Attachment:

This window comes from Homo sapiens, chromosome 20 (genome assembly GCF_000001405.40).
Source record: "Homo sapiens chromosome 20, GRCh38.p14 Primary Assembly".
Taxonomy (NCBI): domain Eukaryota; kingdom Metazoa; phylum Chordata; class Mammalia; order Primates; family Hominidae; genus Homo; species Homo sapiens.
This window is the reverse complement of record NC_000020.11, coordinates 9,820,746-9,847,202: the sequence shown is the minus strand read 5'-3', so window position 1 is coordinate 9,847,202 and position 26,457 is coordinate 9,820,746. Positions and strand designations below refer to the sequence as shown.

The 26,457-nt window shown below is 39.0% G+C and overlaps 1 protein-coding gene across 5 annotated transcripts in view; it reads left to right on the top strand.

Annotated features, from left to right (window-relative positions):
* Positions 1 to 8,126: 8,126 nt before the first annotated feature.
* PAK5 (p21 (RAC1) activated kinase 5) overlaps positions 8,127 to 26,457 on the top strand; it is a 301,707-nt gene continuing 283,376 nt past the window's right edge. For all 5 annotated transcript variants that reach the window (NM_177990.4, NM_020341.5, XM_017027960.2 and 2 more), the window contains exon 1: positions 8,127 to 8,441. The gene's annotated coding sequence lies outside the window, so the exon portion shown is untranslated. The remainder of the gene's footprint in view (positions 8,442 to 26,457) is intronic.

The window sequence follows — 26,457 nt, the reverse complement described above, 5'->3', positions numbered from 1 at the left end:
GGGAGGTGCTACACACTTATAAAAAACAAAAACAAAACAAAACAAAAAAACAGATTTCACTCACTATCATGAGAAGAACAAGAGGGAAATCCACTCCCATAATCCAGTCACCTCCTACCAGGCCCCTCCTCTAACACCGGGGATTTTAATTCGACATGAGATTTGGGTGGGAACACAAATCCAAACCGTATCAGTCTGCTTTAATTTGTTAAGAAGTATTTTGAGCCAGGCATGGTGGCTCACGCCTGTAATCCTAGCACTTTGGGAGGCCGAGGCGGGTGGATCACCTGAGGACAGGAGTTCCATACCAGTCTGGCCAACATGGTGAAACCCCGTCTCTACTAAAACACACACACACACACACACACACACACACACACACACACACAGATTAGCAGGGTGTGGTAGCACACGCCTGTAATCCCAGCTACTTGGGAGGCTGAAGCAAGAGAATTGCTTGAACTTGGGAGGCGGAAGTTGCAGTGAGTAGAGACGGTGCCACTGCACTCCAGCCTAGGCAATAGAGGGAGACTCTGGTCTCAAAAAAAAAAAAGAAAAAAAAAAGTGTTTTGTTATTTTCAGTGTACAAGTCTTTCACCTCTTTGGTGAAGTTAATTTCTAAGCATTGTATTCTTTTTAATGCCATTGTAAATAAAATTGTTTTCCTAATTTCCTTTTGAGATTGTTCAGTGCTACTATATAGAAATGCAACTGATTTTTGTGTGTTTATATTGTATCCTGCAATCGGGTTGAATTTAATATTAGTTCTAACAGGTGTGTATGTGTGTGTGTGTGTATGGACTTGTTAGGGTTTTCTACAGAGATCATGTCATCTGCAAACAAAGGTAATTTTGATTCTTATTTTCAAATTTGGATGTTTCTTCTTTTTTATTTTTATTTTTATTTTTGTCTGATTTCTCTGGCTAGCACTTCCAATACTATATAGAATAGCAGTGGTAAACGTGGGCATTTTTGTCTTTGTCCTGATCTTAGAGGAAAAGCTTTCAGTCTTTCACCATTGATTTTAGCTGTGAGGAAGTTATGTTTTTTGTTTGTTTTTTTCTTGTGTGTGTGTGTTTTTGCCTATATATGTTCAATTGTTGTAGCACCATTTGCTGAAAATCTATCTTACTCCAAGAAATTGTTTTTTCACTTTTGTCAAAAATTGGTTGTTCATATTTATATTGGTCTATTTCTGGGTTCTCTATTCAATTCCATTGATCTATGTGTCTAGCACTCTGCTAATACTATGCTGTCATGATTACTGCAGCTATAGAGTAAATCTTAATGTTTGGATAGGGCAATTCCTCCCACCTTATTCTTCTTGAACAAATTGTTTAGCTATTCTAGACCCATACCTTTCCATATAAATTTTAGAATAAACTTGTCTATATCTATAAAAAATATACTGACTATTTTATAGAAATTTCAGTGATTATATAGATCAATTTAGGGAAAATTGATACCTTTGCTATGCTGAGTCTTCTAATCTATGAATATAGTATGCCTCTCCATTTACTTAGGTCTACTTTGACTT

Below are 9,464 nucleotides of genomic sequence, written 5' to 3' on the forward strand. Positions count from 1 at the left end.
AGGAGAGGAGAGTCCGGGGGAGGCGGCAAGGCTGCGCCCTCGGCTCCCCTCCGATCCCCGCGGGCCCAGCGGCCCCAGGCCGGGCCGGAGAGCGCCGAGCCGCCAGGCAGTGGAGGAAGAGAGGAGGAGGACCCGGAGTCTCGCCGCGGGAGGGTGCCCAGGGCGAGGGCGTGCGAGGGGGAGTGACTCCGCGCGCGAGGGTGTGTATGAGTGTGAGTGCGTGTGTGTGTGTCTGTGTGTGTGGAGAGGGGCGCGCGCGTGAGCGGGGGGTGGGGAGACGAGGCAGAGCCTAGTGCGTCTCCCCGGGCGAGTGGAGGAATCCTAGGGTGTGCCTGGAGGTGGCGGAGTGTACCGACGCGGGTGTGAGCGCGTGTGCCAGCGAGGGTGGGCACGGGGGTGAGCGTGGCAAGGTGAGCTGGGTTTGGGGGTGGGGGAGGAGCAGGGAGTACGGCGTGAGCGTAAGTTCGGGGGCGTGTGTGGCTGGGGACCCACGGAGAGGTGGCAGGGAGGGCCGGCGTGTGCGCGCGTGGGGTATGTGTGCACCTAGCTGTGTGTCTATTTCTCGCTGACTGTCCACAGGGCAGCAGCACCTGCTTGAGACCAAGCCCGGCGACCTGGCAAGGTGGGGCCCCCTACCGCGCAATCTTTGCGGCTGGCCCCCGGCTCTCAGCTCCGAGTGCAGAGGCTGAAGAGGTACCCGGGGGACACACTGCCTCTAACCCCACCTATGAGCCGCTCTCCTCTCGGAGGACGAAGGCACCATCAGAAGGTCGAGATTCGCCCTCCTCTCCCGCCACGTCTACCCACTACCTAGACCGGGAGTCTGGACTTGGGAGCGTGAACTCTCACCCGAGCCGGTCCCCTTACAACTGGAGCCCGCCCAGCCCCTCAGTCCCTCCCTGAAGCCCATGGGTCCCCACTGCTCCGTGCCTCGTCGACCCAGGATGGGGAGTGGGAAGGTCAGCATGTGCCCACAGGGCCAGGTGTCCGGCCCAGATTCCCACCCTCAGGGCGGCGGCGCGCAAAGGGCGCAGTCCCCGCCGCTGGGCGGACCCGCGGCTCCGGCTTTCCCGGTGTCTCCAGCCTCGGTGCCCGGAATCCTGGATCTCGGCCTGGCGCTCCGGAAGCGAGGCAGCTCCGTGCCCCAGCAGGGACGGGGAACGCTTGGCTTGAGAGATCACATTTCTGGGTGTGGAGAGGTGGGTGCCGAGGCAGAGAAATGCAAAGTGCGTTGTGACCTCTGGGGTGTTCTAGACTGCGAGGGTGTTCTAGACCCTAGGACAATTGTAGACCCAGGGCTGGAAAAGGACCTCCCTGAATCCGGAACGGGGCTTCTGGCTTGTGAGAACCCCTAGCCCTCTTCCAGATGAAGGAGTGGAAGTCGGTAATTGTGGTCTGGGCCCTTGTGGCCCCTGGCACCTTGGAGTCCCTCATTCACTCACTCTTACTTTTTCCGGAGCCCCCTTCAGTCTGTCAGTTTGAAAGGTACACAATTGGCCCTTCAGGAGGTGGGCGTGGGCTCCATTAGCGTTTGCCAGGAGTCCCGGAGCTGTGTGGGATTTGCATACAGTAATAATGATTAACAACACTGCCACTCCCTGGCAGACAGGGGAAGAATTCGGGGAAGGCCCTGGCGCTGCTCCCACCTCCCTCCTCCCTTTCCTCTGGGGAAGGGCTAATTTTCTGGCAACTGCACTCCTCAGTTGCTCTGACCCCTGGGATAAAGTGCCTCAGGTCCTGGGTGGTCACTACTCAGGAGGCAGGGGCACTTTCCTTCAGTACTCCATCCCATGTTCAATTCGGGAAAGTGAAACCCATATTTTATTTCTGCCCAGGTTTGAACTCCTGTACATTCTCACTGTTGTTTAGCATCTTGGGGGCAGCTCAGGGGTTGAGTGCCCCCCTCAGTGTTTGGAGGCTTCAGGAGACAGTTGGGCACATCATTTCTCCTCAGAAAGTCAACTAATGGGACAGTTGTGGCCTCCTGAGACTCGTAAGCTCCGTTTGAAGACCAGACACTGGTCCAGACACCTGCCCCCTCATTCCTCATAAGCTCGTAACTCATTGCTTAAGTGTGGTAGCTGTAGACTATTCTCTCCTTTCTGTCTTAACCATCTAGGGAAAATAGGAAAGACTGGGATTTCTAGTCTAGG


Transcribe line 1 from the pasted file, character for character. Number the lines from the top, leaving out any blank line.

This window comes from Homo sapiens, chromosome 20 (genome assembly GCF_000001405.40).